Solomon's Birth

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Back in the old times, when everyone still lived on Earth, the pain of birth was a curse uttered by some god. Now, god and curse are almost forgotten. Elders, when they remember occasionally, chuckle about it, the way you would smile at a two-year-old’s tantrum. How silly and ignorant of the world’s ways!

The Elpis is ready, ready for the birth of a new child. It doesn’t happen that often, and this one is special, perhaps more for the ship than for its people. They don’t know; just as they’re in the dark about the ship’s true nature, they’re in the dark about how well Gemma, the mother, understands the ship. She hadn’t invited nor anticipated this understanding. With her aristocratic blood, she had seen other destinies for herself than to be a lowly crewmember. After the rebellion though, demoted to machinist’s helper, how well, how naturally had she adapted to her new duties! Not like others, who kick their bunks when they get stuck folding out, or Frederic, one of the engineers, who constantly curses the generators when it is he who has not adjusted them properly.

Gemma’s first job: polishing the generator casings. Even the first time, she did it right. She understood why—because dust outside would eventually creep inside. She did it quickly; she did it thoroughly. Now, wherever she goes, she leaves contented materials behind her, and machinery that works, that wants to work. On Earth, there used to be animals called horses and legend has it that some people had a special way with them. Horse singers, they were called, or was it horse talkers? It’s hard to remember these stories exactly, without access to what little written information still exists. But that’s what Gemma is: a ship singer. What a shame there’s not a human onboard who knows!

Gemma does not truly understand how good she is for the ship and to it. Only The Elpis does. It will be a long time yet until the humans the ship carries are ready to grasp that it can do such a thing as understand, feel, bask in the loveliness of a ship singer.

But for now, The Elpis is ready. Ready to witness Gemma bring this child into the world.

The pain of birth is an honour. Training for this honour starts in a girl’s infancy when she sees and learns the unka-gat, the greeting given to a woman on her menses. Early on, she comes to understand unka’s various ascending levels: unka, kar-unka, kat-unka, pa-unka—pain during menses, great pain during menses, ovulation pain and finally, the pain of giving birth. She sees the special reverence towards women who have experienced kar-unka and kat-unka, a blessed way to prepare themselves once they reach the great and unusual honour of labour pain. Gemma has never had kar-unka or kat-unka but what is that in comparison with moving through the greatest honour of them all—giving birth?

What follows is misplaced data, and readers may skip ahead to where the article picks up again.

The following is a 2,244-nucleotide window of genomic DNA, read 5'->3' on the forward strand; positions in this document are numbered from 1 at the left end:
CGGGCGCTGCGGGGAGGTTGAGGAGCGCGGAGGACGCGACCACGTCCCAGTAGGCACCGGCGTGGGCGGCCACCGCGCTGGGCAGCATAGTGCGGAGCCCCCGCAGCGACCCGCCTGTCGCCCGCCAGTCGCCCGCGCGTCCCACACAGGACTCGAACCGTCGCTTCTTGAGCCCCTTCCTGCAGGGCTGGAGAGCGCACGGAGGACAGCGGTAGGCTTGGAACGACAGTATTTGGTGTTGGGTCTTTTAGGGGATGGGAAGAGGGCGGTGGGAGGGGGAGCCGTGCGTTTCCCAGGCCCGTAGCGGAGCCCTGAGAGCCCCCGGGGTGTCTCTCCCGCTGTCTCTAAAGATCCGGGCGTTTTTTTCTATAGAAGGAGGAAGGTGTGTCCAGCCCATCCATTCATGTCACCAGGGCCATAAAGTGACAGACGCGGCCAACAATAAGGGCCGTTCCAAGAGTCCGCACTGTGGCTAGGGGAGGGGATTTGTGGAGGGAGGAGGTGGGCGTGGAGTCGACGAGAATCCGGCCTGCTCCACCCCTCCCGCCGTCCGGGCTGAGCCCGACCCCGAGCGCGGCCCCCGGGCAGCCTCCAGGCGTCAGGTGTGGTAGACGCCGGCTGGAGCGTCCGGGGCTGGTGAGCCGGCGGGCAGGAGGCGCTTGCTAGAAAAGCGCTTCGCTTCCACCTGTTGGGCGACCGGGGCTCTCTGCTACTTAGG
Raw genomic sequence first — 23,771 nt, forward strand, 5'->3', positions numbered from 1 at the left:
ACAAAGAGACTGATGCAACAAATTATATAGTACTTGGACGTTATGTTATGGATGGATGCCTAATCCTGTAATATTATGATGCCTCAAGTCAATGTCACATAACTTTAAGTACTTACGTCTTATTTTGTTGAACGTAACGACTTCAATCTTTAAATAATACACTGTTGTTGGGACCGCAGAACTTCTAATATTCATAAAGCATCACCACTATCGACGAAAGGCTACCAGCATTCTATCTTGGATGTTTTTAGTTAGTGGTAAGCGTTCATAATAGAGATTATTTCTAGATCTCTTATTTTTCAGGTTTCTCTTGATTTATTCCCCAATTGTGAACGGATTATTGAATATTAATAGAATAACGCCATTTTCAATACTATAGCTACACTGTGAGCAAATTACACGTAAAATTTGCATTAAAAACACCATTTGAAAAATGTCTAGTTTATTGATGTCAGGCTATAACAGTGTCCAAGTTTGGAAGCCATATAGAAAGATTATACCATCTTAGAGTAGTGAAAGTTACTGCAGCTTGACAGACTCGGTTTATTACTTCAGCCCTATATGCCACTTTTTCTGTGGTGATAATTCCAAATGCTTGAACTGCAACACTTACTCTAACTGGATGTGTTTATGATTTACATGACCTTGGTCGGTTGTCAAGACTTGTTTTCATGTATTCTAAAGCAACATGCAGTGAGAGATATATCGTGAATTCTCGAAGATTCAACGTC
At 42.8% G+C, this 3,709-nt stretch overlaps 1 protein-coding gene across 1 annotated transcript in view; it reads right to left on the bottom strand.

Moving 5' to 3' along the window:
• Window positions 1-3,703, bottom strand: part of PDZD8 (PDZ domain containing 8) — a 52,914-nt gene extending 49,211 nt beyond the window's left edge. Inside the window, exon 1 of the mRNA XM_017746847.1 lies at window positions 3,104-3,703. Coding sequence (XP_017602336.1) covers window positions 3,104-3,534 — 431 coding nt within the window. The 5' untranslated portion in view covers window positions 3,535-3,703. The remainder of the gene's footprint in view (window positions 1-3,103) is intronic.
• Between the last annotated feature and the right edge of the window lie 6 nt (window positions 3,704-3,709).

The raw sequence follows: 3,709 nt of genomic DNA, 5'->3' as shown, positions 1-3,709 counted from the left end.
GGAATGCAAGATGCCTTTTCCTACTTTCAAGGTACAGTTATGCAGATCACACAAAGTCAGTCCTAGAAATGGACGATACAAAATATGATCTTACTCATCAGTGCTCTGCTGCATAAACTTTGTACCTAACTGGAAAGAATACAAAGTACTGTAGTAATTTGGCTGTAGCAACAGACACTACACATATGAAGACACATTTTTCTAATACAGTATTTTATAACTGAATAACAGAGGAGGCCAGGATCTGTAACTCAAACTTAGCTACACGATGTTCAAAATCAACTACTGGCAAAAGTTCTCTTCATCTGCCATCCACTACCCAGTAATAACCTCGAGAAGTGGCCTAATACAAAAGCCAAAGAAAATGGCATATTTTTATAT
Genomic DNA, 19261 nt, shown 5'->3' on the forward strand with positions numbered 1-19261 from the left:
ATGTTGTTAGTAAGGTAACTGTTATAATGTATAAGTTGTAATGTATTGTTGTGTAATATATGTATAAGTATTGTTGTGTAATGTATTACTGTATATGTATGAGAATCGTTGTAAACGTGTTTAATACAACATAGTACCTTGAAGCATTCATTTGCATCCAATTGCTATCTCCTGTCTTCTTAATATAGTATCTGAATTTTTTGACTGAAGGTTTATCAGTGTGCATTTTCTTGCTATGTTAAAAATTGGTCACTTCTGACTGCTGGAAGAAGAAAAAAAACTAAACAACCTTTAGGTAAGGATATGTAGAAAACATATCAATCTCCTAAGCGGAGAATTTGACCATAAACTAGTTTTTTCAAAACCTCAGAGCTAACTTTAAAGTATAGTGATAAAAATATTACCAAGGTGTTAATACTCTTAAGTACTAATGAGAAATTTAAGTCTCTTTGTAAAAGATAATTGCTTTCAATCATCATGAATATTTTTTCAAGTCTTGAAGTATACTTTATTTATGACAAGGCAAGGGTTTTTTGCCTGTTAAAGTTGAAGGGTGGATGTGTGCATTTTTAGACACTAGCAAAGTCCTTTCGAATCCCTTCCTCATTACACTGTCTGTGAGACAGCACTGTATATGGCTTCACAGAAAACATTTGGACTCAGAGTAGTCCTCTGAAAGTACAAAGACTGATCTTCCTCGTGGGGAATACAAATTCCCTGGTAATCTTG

Three midwives are with her as is customary, one born male, Alvay, one female, Shast, one of self-chosen gender, Nin. On Earth, people called priests used to hold similar positions but they were wasted on the irrational worship of gods—non-existent, make-believe entities. Fortunately, such nonsense hardly exists anymore. It is inconceivable that anything deserves worship but the creation of a person inside another and its triumphant birth at the end.

Perhaps one day ships will be birthed like this as well, with the same glorious pain.

Gemma has been graced with three hours of labour now.

“Pa-unka! Pa-unka! Pa-unka!”

The midwives sway, and during the ebbing of the pain, their well-trained voices sound just below a whisper. Even at this quiet level, their pronunciation is clear and the melody fills the birthing room with a gentle hum.

Gemma’s eyes widen; her mouth opens, “Aaaah!” The pa-unka grows louder and Shast moves to hold the birthing woman’s right hand. She knows the sign; the next phase of the birth has begun. Soon a head will crown the opening of Gemma’s birth canal. It is time to ask the question:

“Do you have a name?”

“Solomon,” says Gemma, panting, a smile lighting up her face.

“What if it is not a boy?”

Gemma shakes her head.

She knows it is a boy. She just knows. The Captain of the generation after this one has to be a man, that is what is written in the Scrolls. Woman, man, self-determined, that is always the sequence. After the rebellion, they stripped away Gemma’s powers. Now Komen is the Captain, self-determined, who has chosen no gender at all. But in twenty, twenty-five years… a boy… Gemma will find a way for him. She will take her rightful place again, as the mother of the new Captain.

The hopeful thought mingles with yet another bulging wave inside of her, heightens the ecstasy of the exquisite sensations pulsing through her womb.

And the ship pulses with her. Hardly perceptible: in the tanks, the waters slosh ever so gently to one side, then the other. Voltage varies just slightly; no-one pays attention.